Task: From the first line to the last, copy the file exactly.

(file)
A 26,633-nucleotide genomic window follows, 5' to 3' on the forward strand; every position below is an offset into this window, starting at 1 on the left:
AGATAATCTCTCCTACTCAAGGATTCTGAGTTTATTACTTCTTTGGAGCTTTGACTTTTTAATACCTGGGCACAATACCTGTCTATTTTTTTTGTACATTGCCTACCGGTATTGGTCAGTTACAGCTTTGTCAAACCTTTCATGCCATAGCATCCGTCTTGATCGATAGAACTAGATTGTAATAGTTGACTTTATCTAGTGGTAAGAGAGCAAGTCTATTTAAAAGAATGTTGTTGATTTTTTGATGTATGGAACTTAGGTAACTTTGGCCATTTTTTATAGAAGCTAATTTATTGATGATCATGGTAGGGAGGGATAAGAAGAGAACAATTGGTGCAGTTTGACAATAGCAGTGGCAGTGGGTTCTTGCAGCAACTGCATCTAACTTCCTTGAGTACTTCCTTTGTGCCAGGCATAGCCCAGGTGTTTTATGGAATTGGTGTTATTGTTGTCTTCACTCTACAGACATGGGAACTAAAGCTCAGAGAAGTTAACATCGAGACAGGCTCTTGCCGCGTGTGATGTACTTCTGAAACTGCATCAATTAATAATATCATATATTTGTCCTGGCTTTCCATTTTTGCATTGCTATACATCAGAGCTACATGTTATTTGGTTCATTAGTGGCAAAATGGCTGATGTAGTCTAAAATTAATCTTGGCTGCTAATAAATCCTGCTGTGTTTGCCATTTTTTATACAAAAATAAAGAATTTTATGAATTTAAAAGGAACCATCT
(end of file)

A 26,633-nucleotide genomic window follows, 5' to 3' on the forward strand; every position below is an offset into this window, starting at 1 on the left:
AGATAATCTCTCCTACTCAAGGATTCTGAGTTTATTACTTCTTTGGAGCTTTGACTTTTTAATACCTGGGCACAATACCTGTCTATTTTTTTTGTACATTGCCTACCGGTATTGGTCAGTTACAGCTTTGTCAAACCTTTCATGCCATAGCATCCGTCTTGATCGATAGAACTAGATTGTAATAGTTGACTTTATCTAGTGGTAAGAGAGCAAGTCTATTTAAAAGAATGTTGTTGATTTTTTGATGTATGGAACTTAGGTAACTTTGGCCATTTTTTATAGAAGCTAATTTATTGATGATCATGGTAGGGAGGGATAAGAAGAGAACAATTGGTGCAGTTTGACAATAGCAGTGGCAGTGGGTTCTTGCAGCAACTGCATCTAACTTCCTTGAGTACTTCCTTTGTGCCAGGCATAGCCCAGGTGTTTTATGGAATTGGTGTTATTGTTGTCTTCACTCTACAGACATGGGAACTAAAGCTCAGAGAAGTTAACATCGAGACAGGCTCTTGCCGCGTGTGATGTACTTCTGAAACTGCATCAATTAATAATATCATATATTTGTCCTGGCTTTCCATTTTTGCATTGCTATACATCAGAGCTACATGTTATTTGGTTCATTAGTGGCAAAATGGCTGATGTAGTCTAAAATTAATCTTGGCTGCTAATAAATCCTGCTGTGTTTGCCATTTTTTATACAAAAATAAAGAATTTTATGAATTTAAAAGGAACCATCT